The Japanese Garden Beetle was accidentally introduced to the United States in 1916. Before this period, the beetle was only known to inhabit Japan, where the insect is not considered a pest. The adult beetles have a life cycle of approximately 30 to 45 days. The pests devour plants from the top down, and consume 300 different types of plants. Not only does the adult Japanese beetle cause harm, so does the insect during the larvae stage, also referred to as a grub. Grubs live underground for about 10 months. The grubs can cause damage to grass and turf. Understand the proper methods of beetle and grub control to rid your yard of the pest.
Choose new plants for your garden that will not attract additional Japanese Beetles. Avoid planting roses, linden, grapes, sassafras, hollyhocks and horsechestnut. Choose trees and shrubs that are less attractive to the insect such as box elder, red maple, silver maple, boxwood and flowering dogwood. Visit with a local plant nursery or garden center for suggestions on plants to use and which ones to avoid for your area.
Shake the plants early in the morning to physically remove the beetles, suggests the University of Kentucky College of Agriculture. Allowing beetles to fall into a bucket of soapy water will kill the pests; the beetles are groggy and slow-moving during the early-morning hours and easier to remove at this time.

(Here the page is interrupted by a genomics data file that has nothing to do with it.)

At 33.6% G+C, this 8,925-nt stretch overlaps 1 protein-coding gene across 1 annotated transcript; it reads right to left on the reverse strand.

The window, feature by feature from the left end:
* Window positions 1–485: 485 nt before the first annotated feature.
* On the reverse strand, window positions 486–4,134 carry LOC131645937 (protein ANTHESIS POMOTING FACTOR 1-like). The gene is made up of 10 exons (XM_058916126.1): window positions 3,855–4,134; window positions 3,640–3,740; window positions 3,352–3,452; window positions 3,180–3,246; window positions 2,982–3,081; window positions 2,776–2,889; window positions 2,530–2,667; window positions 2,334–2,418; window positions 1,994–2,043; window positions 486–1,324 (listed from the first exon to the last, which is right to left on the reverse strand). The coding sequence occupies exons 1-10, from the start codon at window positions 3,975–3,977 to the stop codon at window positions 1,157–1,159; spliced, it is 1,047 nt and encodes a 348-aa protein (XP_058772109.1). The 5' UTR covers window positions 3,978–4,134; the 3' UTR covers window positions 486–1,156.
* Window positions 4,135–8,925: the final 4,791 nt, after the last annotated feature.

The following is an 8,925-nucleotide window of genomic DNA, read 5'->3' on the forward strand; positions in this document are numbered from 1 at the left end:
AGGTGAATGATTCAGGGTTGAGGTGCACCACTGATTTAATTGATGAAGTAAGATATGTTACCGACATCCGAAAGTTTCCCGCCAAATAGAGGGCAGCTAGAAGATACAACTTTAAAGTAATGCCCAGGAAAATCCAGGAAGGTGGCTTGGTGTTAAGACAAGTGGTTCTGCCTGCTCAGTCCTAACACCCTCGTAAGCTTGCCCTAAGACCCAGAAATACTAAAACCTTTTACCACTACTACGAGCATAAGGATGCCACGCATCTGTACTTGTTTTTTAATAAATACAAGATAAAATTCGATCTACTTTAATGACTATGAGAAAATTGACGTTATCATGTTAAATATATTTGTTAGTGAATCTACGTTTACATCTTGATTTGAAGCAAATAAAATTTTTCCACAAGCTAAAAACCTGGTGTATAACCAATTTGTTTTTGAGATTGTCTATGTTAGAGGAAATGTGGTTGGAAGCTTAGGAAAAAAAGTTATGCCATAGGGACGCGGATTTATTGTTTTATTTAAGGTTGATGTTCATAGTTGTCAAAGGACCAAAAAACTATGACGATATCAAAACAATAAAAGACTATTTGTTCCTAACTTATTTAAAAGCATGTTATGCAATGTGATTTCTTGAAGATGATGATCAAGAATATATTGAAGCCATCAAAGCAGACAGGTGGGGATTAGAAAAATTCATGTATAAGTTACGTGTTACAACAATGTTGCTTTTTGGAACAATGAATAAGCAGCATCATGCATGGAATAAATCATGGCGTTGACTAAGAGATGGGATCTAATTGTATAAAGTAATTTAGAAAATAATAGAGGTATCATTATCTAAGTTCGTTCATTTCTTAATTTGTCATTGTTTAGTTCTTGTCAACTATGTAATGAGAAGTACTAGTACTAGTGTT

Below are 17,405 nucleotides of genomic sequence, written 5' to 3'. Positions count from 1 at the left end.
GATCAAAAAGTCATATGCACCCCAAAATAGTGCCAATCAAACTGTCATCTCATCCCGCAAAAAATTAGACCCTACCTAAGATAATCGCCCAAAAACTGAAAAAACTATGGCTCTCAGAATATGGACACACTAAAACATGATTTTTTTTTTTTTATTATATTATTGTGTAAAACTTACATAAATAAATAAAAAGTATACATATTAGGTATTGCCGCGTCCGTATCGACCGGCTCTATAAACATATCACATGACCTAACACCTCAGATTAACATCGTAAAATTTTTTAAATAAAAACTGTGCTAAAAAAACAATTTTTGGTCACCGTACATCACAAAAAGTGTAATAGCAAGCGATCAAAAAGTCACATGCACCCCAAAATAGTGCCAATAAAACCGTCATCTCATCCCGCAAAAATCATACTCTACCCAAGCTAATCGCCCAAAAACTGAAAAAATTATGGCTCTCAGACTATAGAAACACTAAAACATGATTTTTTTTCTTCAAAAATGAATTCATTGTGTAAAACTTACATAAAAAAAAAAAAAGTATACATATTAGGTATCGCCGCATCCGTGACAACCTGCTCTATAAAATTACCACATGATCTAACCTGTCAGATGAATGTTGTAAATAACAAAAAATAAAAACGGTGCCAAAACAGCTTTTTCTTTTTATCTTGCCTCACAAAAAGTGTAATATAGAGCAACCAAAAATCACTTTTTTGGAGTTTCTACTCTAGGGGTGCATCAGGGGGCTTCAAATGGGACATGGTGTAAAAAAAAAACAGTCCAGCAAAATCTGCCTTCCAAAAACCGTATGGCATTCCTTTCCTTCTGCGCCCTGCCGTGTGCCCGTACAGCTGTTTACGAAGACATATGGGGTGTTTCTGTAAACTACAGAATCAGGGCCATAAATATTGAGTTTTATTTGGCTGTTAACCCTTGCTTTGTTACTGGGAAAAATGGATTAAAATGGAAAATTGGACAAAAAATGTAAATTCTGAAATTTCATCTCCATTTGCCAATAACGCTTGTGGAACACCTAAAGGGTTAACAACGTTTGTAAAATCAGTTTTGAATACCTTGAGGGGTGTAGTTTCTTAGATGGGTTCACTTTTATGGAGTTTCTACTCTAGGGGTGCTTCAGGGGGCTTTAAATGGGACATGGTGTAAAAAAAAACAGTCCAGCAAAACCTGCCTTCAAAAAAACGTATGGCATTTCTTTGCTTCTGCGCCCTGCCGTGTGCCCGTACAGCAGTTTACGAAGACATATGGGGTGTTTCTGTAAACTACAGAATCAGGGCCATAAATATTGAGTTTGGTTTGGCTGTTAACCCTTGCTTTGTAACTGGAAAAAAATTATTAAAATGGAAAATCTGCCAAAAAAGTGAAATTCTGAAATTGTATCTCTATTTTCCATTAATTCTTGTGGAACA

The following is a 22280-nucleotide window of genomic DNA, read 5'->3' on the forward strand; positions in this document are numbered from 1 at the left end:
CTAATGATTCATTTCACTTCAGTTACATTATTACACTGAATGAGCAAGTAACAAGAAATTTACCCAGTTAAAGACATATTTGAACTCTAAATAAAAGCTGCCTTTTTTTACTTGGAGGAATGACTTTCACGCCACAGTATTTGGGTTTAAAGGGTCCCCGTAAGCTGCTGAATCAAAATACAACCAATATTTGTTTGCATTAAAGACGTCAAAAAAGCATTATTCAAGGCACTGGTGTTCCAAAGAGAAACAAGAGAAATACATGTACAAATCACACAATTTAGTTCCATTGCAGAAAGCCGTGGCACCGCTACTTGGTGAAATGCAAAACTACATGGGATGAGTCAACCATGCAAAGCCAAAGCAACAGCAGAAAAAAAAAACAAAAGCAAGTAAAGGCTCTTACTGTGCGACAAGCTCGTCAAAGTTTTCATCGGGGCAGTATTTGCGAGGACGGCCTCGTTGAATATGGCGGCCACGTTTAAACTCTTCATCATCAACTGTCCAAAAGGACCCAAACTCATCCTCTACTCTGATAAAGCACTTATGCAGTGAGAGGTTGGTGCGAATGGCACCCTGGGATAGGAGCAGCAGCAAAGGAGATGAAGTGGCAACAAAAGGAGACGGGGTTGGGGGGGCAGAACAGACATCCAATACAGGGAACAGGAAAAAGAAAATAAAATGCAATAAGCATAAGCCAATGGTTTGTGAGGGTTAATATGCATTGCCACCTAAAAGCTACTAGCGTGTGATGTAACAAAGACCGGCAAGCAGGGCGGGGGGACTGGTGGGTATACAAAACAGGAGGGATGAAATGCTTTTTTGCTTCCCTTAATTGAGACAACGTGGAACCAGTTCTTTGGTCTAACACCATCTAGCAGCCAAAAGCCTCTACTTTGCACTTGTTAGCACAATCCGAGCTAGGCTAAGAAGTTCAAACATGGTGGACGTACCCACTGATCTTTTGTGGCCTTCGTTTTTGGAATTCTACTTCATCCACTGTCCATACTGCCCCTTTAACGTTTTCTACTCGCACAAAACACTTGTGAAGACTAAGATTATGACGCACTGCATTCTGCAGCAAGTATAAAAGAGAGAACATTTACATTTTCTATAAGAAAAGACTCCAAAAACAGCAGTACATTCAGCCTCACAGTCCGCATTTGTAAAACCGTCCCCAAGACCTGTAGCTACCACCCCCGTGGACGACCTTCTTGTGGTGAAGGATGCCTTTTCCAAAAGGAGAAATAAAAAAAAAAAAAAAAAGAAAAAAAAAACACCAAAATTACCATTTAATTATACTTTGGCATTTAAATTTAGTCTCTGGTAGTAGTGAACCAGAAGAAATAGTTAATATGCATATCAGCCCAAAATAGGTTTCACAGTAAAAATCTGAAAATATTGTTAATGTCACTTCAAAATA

Cover plants with light cheesecloth to avoid being overwhelmed with infestation. Lightly cover the plant with cheesecloth and tie at the base. Avoid bending the branches, leaves or flowers.
Spray the plants, shrubs and flowers with an appropriate insecticide. Remember that different insecticides will protect plants for certain periods of time, some for a few days and others for a few weeks. Read insecticide labels and look for specific protection from Japanese Beetles. The University of Kentucky suggests products that contain the chemical cyfluthrin, bifenthrin, deltamethrin and permethrin. Carefully read all application directions. Avoid spraying right before rain or when it is windy outside. Pay close attention to the direction if you are spraying an edible crop; there might be a specific number of days you must wait between spraying the plant and harvesting food. The University of Wisconsin suggests spraying during the afternoon hours when beetles are most active.
Cautiously use Japanese beetle traps, experts at the University of Kentucky suggest. Understand that traps will attract many more beetles than actually caught. Don’t place traps near gardens, plants and flowers that will be eaten by the pests who are traveling to the traps. The path of destruction to the beetle trap might not be worth capturing only a small amount of the insects.
Control grubs by holding turf irrigation for about a week during the peak adult beetle flight. Ask a master gardening club or local nursery what time of year the most adult beetles will be present. Monitor your garden and lawn area for signs the beetles are increasing. Apply treatment directly to lawns from early to mid-August—carbaryl, diazinon and trichlorfon are three active ingredients in turf pesticides that help decrease the grub population. Use preventive controls, insecticides used prior to grubs hatching. Look for long-term treatments containing imadacloprid and thiamethoxam.